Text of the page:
Groups 5 to 8 3D print your own dinosaur

3D print Triceratops

Naturalis has a large number of dinosaurs and dinosaur bones in its collection. Both the T. rex skeleton and the Triceratops skeleton are fully scanned with modern 3D scanning technology. In this way, digital research can also be done on the bones and missing bones of the specimens can be completed using 3D prints. Naturalis also prints some complete skeletons for other museums - soon there will also be a 3D print copy of Triceratops 'Dirk' on display in Torres Vedras (Portugal) as well as a copy of T. rex 'Trix' in Nagasaki (Japan). In the LiveScience hall there are a number of large 3D printers where you can follow the process live. Naturalis developed two teaching packages for primary schools to get started in the classroom.

Print your own Triceratops!

Do you have a 3D printer at home? Here you can find the scan files to print your own (mini) Triceratops. Have fun!

Download the files

T. rex Trix
reviving a fossil

In 2013 Naturalis dug up a 66 million year old skeleton of Tyrannosaurus rex, the most famous carnivorous dinosaur, on the prairie of Montana (USA). It is one of the best preserved skeletons in the world and is now on display in our museum. Her nickname (it's a lady) is Trix. All bones are 3D scanned and can be 3D printed in any size. Fossil bones and scans can be used to research the appearance and behavior of T. rex. In this activity you print a mini-dinosaur for the classroom. Students get acquainted with form and function, the construction of the skeleton and the life of this special animal.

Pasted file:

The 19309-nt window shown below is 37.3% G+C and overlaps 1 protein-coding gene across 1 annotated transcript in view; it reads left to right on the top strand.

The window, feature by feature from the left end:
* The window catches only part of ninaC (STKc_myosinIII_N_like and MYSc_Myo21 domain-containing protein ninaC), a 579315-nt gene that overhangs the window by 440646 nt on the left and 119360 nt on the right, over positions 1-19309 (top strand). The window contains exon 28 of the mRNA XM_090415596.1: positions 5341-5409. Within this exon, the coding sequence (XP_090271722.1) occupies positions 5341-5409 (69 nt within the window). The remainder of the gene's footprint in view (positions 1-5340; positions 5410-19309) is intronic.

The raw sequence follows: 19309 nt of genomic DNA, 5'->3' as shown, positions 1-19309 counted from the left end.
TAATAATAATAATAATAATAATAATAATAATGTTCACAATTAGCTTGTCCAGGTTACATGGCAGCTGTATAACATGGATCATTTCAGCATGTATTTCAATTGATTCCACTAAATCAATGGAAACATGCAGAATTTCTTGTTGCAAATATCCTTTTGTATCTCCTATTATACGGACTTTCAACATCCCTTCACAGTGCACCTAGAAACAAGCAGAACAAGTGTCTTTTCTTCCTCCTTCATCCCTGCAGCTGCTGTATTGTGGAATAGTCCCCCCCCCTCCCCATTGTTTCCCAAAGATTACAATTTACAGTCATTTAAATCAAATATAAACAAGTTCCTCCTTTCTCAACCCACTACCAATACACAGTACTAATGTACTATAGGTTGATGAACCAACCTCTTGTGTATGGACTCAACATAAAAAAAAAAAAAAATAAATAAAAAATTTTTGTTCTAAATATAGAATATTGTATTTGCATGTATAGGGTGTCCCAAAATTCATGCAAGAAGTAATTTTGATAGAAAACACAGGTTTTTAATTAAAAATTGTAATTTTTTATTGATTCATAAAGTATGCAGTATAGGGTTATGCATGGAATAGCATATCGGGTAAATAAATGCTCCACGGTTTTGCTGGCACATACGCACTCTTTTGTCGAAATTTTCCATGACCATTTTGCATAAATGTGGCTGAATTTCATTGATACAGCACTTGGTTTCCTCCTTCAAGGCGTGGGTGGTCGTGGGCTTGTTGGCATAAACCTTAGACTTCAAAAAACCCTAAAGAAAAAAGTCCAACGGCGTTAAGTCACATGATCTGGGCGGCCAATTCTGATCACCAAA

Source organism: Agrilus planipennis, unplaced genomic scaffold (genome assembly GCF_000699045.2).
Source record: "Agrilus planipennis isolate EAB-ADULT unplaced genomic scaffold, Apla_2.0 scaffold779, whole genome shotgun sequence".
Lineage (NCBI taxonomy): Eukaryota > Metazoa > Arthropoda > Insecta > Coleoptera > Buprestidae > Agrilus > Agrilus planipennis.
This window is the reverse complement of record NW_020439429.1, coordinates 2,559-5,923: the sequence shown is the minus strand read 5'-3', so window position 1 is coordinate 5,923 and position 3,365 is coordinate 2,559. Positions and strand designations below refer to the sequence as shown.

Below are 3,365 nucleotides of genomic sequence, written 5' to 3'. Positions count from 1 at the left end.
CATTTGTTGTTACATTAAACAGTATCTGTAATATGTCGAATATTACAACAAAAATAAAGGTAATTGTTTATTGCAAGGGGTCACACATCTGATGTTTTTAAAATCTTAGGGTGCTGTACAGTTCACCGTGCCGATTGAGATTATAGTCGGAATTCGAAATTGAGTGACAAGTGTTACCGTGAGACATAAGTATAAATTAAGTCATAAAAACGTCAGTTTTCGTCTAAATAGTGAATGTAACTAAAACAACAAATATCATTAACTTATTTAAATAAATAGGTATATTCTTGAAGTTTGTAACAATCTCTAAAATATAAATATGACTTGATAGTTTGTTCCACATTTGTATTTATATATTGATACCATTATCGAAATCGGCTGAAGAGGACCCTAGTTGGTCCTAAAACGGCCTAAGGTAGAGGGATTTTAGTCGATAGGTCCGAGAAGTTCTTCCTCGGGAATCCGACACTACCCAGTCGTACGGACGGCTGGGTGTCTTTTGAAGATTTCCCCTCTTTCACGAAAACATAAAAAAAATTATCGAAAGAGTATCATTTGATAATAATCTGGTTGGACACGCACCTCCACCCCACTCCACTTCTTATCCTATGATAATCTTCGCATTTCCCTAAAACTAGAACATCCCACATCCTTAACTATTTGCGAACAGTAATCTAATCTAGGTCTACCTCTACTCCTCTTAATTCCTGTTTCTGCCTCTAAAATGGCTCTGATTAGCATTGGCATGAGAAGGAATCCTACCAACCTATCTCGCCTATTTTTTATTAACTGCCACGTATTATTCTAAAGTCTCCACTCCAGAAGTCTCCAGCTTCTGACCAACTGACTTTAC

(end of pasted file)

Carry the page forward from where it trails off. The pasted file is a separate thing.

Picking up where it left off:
• Target group: upper primary education (groups 5-8)
  • Duration: approximately one part of the day (excluding print duration), can be split up into parts as you see fit

Download the manual

Triceratops Dirk
reviving a fossil

Naturalis found a lot of fossil bones of Triceratops, the horned dinosaur, in Wyoming (USA) in recent years. The first excavated skeleton, nicknamed Dirk, can now be admired in the museum. More skeletons will follow. What do these fossils tell us? Print a mini-dino in your classroom and learn about the form and function, the construction of the skeleton and the life of this special animal.

  • Target group: upper primary education (groups 5-8)
  • Duration: approximately one part of the day (excluding print duration), can be split up into parts as you see fit

Download the manual